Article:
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The Quick and Dirty Guide to Successful Travel Journalism

by Sarah Stuteville Feb 20, 2008
When I left college with a degree in journalism I found myself saturated in theory, but lacking in practical and applicable knowledge.

I WILL ALWAYS be learning about how to become a better travel journalist.

I’m no expert, but one of the great things about journalism is that there are no experts; the best travel journalists are curious, engaged people who are always ready to learn something new.

In this guide I’ll try to impart some of the lessons I’ve learned (functional and philosophical) in reporting internationally over the past year, in hopes that I can help demystify how a feature article actually gets found, reported, written and produced.

How to find a story

Many of the stories I’ve written emerged from casual conversations with people at parties, bus-stops, etc.

Paying attention to the news is the best tip I can offer. Most of our stories have come from leads I’ve found in the news sources I follow.

Another good avenue is NGOs (non-governmental organizations or nonprofits) in the region/country you’re covering. They usually have their ear to the ground and know what the most current issues are.

Also, be sure to always keep your ears open, even in social situations. Many of the stories I’ve written emerged from casual conversations with people at parties, bus-stops, etc.

Shaping your Story

Again, NGOs are the best place to start. I usually do a general search for NGOs working on the issue I hope to cover and start making phone calls from there. Nonprofits are very open to media attention and eager to give you background information and additional contacts.

When I decide on a topic, I always do general searches to find out what has already been covered and how, and try to shape my story to address what has been overlooked or ignored. The best way to get noticed, even in saturated markets, is write your story from a fresh angle.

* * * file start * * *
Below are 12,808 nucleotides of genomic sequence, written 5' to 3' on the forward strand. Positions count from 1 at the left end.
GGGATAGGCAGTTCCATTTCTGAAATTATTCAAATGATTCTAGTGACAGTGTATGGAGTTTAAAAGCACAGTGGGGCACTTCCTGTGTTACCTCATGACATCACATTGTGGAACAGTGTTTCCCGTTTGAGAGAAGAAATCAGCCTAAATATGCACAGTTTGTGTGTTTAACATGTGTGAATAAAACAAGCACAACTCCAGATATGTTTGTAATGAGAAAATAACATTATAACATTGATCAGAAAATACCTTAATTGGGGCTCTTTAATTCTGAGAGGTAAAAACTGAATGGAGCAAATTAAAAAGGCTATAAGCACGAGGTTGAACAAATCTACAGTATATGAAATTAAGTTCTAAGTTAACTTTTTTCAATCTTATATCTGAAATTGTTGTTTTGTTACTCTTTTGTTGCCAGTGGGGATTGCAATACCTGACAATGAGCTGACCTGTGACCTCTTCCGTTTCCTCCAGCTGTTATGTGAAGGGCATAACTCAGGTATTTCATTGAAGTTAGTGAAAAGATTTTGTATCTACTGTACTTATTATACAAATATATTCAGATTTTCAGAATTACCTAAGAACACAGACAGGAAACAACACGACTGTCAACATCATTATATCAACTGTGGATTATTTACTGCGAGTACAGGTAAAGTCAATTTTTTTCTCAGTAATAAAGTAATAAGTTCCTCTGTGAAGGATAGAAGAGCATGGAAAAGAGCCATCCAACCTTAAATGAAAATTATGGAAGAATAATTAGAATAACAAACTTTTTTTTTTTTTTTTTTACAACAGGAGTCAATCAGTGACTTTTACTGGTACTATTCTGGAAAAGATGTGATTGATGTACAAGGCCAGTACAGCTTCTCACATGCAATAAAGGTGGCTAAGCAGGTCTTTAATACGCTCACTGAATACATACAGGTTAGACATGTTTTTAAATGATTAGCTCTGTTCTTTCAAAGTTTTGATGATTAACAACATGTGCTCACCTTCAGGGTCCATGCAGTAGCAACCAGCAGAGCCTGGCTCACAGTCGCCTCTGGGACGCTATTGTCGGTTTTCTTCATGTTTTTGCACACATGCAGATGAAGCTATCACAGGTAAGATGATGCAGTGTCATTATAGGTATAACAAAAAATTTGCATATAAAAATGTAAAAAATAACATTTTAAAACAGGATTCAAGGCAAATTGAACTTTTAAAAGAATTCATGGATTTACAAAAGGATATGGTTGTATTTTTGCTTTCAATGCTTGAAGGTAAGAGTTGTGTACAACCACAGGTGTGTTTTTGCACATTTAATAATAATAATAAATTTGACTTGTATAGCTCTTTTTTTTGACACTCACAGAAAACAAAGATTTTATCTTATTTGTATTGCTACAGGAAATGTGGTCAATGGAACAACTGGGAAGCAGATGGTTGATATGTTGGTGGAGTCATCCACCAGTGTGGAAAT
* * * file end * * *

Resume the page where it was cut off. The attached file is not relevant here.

Basic Tools

You’ll need a notebook and pen, an audio recorder of some kind, and a photographer. I’ve found that reporting with another person who can act as a note taker and extra set of ears is very useful.

Most importantly you need to bring curiosity, engagement, and flexibility to your interviews-if you’re interested and passionate about your subject, the people you’re interviewing will be too.

It’s also important to let the story change when appropriate. Almost no story I’ve embarked on turned out as I’d originally expected. Don’t force your agenda if it isn’t working–be ready to let the story tell itself.

Look for a Main Character

Once you’ve obtained background information and know your basic thesis, look for a main character whose experience can personalize the issue or destination. Start asking your contacts if they know of people who can offer firsthand accounts.

In my experience, personal testimony is what drives your narrative, attracts your audience, and makes a story intimate and engaging. Also, look for an event (a festival or event, for example) that helps make your article timely and relevant and can work as a scene setter.

Find Experts and Opposing Voices

Personal testimony is what drives your narrative, attracts your audience, and makes a story intimate and engaging.

Look for people (through internet searches and independent research) who can speak as “objective experts” or even as opposing voices.

I believe that “experts” should never be weighted more heavily in your story than firsthand accounts and experiences, but I also believe that the depth and texture of a story is improved when people recognized as “knowledgeable in the field” offer some perspective.

An opposing voice (if appropriate) is important as it challenges your readers and encourages dialogue.

A Few tips for Interviews

Don’t be afraid to relentlessly revisit a question or topic that you feel hasn’t been properly addressed by the interviewee. Sometimes people need time to warm up to you or to a topic, or will respond better if your question is worded differently. Keep trying.

Continue taking notes even after the interview is officially over. People can say the most revealing or intimate things when they feel that they’re out of the “hot seat.”

Another great question is “Why do you care about this issue?” This can be an effective way to get a strong and emotional quote about why the topic you’re covering is so important.

You can also ask for the turning point in a story, the moment when everything changed or catalyzed. This can help you shape the narrative of your story as well.

Be Fearless and Confident

Be confident and people will respond in kind. Remember that even if you’re new to this you’re a writer all the same.

Call yourself a writer and act professionally. Don’t apologize for a lack of experience and never say, “I’ve never done this before.” You’ll be amazed how many opportunities open to you once you start calling yourself a travel journalist.

This article was adapted from journalistic tips offered to writers for the Common Language Project.

What are your tips for writing feature articles? Share in the comments!

Sarah Stuteville writes for The Common Language Project – dedicated to developing and implementing innovative approaches to international journalism by focusing on positive, inclusive and humane reporting of stories ignored by the mainstream media.

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